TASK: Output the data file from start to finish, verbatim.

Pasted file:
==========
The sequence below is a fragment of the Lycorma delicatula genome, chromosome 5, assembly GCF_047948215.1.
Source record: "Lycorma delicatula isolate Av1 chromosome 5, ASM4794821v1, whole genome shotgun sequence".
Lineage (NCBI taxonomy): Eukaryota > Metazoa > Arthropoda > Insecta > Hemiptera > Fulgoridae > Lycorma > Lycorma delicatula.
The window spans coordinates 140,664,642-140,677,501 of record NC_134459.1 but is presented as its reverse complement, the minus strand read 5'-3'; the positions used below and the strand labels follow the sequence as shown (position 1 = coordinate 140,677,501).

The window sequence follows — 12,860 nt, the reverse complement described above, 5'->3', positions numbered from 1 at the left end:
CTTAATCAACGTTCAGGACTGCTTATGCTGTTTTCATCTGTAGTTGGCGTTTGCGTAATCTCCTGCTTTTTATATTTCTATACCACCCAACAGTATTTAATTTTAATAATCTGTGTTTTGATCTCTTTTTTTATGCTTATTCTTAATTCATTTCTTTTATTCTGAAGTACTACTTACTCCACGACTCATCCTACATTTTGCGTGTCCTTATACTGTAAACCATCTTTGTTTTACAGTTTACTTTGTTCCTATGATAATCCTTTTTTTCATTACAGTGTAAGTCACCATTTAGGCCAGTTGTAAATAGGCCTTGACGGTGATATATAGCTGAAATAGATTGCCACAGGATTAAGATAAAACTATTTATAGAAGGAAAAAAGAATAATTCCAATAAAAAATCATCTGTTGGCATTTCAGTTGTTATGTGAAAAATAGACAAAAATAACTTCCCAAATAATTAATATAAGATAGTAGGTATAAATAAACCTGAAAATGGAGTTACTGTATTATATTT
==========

The sequence below is a fragment of the Lycorma delicatula genome, chromosome 5, assembly GCF_047948215.1.
Source record: "Lycorma delicatula isolate Av1 chromosome 5, ASM4794821v1, whole genome shotgun sequence".
Lineage (NCBI taxonomy): Eukaryota > Metazoa > Arthropoda > Insecta > Hemiptera > Fulgoridae > Lycorma > Lycorma delicatula.
The window spans coordinates 140,664,642-140,677,501 of record NC_134459.1 but is presented as its reverse complement, the minus strand read 5'-3'; the positions used below and the strand labels follow the sequence as shown (position 1 = coordinate 140,677,501).

The window sequence follows — 12,860 nt, the reverse complement described above, 5'->3', positions numbered from 1 at the left end:
CTTAATCAACGTTCAGGACTGCTTATGCTGTTTTCATCTGTAGTTGGCGTTTGCGTAATCTCCTGCTTTTTATATTTCTATACCACCCAACAGTATTTAATTTTAATAATCTGTGTTTTGATCTCTTTTTTTATGCTTATTCTTAATTCATTTCTTTTATTCTGAAGTACTACTTACTCCACGACTCATCCTACATTTTGCGTGTCCTTATACTGTAAACCATCTTTGTTTTACAGTTTACTTTGTTCCTATGATAATCCTTTTTTTCATTACAGTGTAAGTCACCATTTAGGCCAGTTGTAAATAGGCCTTGACGGTGATATATAGCTGAAATAGATTGCCACAGGATTAAGATAAAACTATTTATAGAAGGAAAAAAGAATAATTCCAATAAAAAATCATCTGTTGGCATTTCAGTTGTTATGTGAAAAATAGACAAAAATAACTTCCCAAATAATTAATATAAGATAGTAGGTATAAATAAACCTGAAAATGGAGTTACTGTATTATATTT